Sign-up for the 24 - 26 September 2019 course has now closed. UKCEH is likely to run a similar course again in 2020
Location & Venue:
UKCEH Bangor, Environment Centre Wales, Deiniol Road, Bangor, Gwynedd, LL57 2UW, Wales, UK. Location map & travel directions
There will be bursaries for free places, travel & accommodation for people from overseas countries. We will publish details nearer the time
- £49 for participants from qualifying ODA countries, including those from African countries who have not been awarded a free place. Accommodation and travel costs are not included in this price.
- £599 for participants from non-ODA countries (UK & EU & other non-ODA overseas countries). Refreshments and meals (including evening meals) on days, 1, 2 and 3 are included in this price. Accommodation and travel costs are not included in this price.
Short course description:
This three-day course will train participants in recognising ozone injury on crops and raise awareness of the threat of ozone pollution on food production. Options for mitigation of impacts and further knowledge exchange with stakeholders will be explored. Further information about the course can be found below.
- Raise awareness of the threat of ozone pollution to food production in Sub-Saharan Africa
- Improve knowledge of the identification of ozone impacts on crops, present options for mitigating impacts
- Provide knowledge and tools for stakeholder engagement (e.g. crop producers, farmers, policy makers)
- Improved awareness and knowledge on ozone impacts on crops
- Quantifying ozone-induced leaf damage on crops
- Using the ICP Vegetation smartphone App to record and collate data on the occurrence of visible ozone damage in the field
- Options for mitigating adverse impacts through crop management adjustments
- Ozone risk assessment methodologies to identify and map areas at risk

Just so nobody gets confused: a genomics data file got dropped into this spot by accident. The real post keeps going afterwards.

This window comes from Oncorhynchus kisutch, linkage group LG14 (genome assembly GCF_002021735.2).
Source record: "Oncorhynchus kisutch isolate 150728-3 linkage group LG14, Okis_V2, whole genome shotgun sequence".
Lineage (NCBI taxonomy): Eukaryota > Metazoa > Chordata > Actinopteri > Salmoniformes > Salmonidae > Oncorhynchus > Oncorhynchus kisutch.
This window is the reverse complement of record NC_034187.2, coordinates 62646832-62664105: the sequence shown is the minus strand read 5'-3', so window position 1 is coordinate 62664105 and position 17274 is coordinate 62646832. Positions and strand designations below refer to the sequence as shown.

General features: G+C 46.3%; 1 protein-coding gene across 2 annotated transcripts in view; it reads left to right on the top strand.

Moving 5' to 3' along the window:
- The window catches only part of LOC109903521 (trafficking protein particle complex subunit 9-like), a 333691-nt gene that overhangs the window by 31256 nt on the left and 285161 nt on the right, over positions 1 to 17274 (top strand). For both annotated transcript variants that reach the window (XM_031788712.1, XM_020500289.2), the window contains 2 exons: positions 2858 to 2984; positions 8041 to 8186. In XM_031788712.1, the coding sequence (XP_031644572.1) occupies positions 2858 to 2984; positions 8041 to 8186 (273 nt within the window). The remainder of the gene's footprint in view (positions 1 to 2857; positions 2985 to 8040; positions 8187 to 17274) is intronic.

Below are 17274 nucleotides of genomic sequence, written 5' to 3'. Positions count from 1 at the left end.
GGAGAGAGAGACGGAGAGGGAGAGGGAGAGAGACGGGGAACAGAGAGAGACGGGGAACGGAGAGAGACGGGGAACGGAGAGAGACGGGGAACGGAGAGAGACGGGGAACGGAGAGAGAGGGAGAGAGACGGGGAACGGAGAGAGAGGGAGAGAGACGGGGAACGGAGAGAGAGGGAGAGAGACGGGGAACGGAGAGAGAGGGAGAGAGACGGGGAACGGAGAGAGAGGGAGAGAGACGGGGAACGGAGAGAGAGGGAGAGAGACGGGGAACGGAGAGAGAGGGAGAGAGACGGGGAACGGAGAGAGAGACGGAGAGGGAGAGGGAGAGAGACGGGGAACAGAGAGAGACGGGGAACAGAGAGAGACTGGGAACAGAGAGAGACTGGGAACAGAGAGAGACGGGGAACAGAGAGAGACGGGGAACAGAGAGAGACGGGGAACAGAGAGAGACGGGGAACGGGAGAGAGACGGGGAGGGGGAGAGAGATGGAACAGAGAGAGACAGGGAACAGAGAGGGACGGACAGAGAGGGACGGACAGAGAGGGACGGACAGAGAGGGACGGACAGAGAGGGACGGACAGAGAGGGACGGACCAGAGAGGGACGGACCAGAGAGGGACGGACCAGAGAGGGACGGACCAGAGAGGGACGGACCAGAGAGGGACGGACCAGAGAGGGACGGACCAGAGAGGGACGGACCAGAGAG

- Options for improved stakeholder engagement
Not included in price. Please book your own accommodation (We suggest you search for "Hotel Bangor" or "B&B Bangor" or select a hotel from a list provided on registration)
You may find this guide to accommodation near our Bangor site useful.
12 (we will allocate five free places to researchers from overseas developing countries)
Intermediate - Prior experience needed:
Knowledge of impacts of environmental stresses on crop yield
Stakeholder engagement (e.g. crop producers, farmers, policy makers)
- Dr Harry Harmens, Chair ICP vegetation, for questions about this course, please contact email@example.com
- Dr Felicity Hayes, Plant ecophysiologist, UKCEH, Manager of UKCEH’s Air pollution and climate change research facility
- Dr Katrina Sharps, GIS and statistics specialist, UKCEH
Crop scientists with knowledge of impacts of environmental stresses on plants and involvement in stakeholder engagement
The course is funded as part of the UKCEHEH SUNRISE project, supporting global sustainable development and contributing to several UN Sustainable Development Goals. The course is being provided by members of the Coordination Centre for the ICP Vegetation, an International Cooperative Programme studying the impacts of air pollution on crops and (semi-)natural vegetation. The programme reports to the United Nation's Convention on Long-Range Transboundary Air Pollution (CLRTAP). It involves scientists from ca. 50 countries.
As part of our outreach activities, we aim to raise awareness and improve knowledge of the threat of ozone pollution to global food production. A list of recent scientific publications can be found here.
Outline course structure
- Introductions and background information
- Ozone impacts on yield of African crops
- Ozone-induced leaf injury and app
- Visit to the CEH ozone exposure systems and ozone injury assessment
- Analysis of ozone injury data
- Ozone uptake by crops
- Interactions with climate change and fertilization
- Options for mitigating adverse impacts of ozone on crop yield
- Experience of participants with stakeholder engagement: how to improve stakeholder participation and knowledge transfer?
- Identification of barriers and ways to overcome them
- Training each other
- Ozone risk assessments: modelling and mapping areas at risk
- Evidence of impacts of ozone in support of policy development
- Identifying gaps in knowledge
- Raising awareness of ozone as a threat to food production
- Actions required to improve knowledge exchange and pathways to impact
- Ideas for a workshop with stakeholders in Africa
- ICP Vegetation
Solardomes and ozone field release system (UKCEH webpage)
- The ozone challenge (UKCEH webpage)